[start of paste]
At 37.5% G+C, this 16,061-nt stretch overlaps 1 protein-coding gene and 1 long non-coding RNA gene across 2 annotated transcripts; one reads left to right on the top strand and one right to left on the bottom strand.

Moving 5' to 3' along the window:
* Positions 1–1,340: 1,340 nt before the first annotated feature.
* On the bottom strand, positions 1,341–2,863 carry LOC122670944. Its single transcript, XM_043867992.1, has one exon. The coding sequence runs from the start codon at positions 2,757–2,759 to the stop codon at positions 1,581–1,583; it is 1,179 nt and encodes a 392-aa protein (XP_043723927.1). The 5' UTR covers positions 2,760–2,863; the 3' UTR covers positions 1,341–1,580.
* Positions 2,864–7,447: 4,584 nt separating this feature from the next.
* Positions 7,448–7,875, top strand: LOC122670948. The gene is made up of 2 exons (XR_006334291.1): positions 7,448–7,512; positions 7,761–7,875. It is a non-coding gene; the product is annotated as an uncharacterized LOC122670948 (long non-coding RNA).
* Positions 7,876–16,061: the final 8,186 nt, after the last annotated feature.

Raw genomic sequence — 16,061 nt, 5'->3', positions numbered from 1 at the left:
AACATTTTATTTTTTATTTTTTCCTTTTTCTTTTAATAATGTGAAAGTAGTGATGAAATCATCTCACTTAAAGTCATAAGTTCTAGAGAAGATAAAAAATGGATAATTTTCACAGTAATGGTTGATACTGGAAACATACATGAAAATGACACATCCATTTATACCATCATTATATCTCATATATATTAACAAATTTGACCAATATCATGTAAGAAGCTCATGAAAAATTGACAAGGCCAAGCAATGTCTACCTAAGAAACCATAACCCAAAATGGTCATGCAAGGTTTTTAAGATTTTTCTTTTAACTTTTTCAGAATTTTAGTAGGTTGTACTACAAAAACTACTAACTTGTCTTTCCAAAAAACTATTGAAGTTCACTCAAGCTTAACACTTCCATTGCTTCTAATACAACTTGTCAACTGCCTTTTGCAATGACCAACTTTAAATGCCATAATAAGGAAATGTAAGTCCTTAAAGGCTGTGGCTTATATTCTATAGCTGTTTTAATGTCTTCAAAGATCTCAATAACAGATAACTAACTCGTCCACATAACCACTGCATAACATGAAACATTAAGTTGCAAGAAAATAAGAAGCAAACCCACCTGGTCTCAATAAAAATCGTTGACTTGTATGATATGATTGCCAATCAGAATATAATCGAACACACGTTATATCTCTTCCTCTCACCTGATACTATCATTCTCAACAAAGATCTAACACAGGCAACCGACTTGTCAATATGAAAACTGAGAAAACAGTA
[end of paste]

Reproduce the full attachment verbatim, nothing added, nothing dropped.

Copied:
At 37.5% G+C, this 16,061-nt stretch overlaps 1 protein-coding gene and 1 long non-coding RNA gene across 2 annotated transcripts; one reads left to right on the top strand and one right to left on the bottom strand.

Moving 5' to 3' along the window:
* Positions 1–1,340: 1,340 nt before the first annotated feature.
* On the bottom strand, positions 1,341–2,863 carry LOC122670944. Its single transcript, XM_043867992.1, has one exon. The coding sequence runs from the start codon at positions 2,757–2,759 to the stop codon at positions 1,581–1,583; it is 1,179 nt and encodes a 392-aa protein (XP_043723927.1). The 5' UTR covers positions 2,760–2,863; the 3' UTR covers positions 1,341–1,580.
* Positions 2,864–7,447: 4,584 nt separating this feature from the next.
* Positions 7,448–7,875, top strand: LOC122670948. The gene is made up of 2 exons (XR_006334291.1): positions 7,448–7,512; positions 7,761–7,875. It is a non-coding gene; the product is annotated as an uncharacterized LOC122670948 (long non-coding RNA).
* Positions 7,876–16,061: the final 8,186 nt, after the last annotated feature.

Raw genomic sequence — 16,061 nt, 5'->3', positions numbered from 1 at the left:
AACATTTTATTTTTTATTTTTTCCTTTTTCTTTTAATAATGTGAAAGTAGTGATGAAATCATCTCACTTAAAGTCATAAGTTCTAGAGAAGATAAAAAATGGATAATTTTCACAGTAATGGTTGATACTGGAAACATACATGAAAATGACACATCCATTTATACCATCATTATATCTCATATATATTAACAAATTTGACCAATATCATGTAAGAAGCTCATGAAAAATTGACAAGGCCAAGCAATGTCTACCTAAGAAACCATAACCCAAAATGGTCATGCAAGGTTTTTAAGATTTTTCTTTTAACTTTTTCAGAATTTTAGTAGGTTGTACTACAAAAACTACTAACTTGTCTTTCCAAAAAACTATTGAAGTTCACTCAAGCTTAACACTTCCATTGCTTCTAATACAACTTGTCAACTGCCTTTTGCAATGACCAACTTTAAATGCCATAATAAGGAAATGTAAGTCCTTAAAGGCTGTGGCTTATATTCTATAGCTGTTTTAATGTCTTCAAAGATCTCAATAACAGATAACTAACTCGTCCACATAACCACTGCATAACATGAAACATTAAGTTGCAAGAAAATAAGAAGCAAACCCACCTGGTCTCAATAAAAATCGTTGACTTGTATGATATGATTGCCAATCAGAATATAATCGAACACACGTTATATCTCTTCCTCTCACCTGATACTATCATTCTCAACAAAGATCTAACACAGGCAACCGACTTGTCAATATGAAAACTGAGAAAACAGTA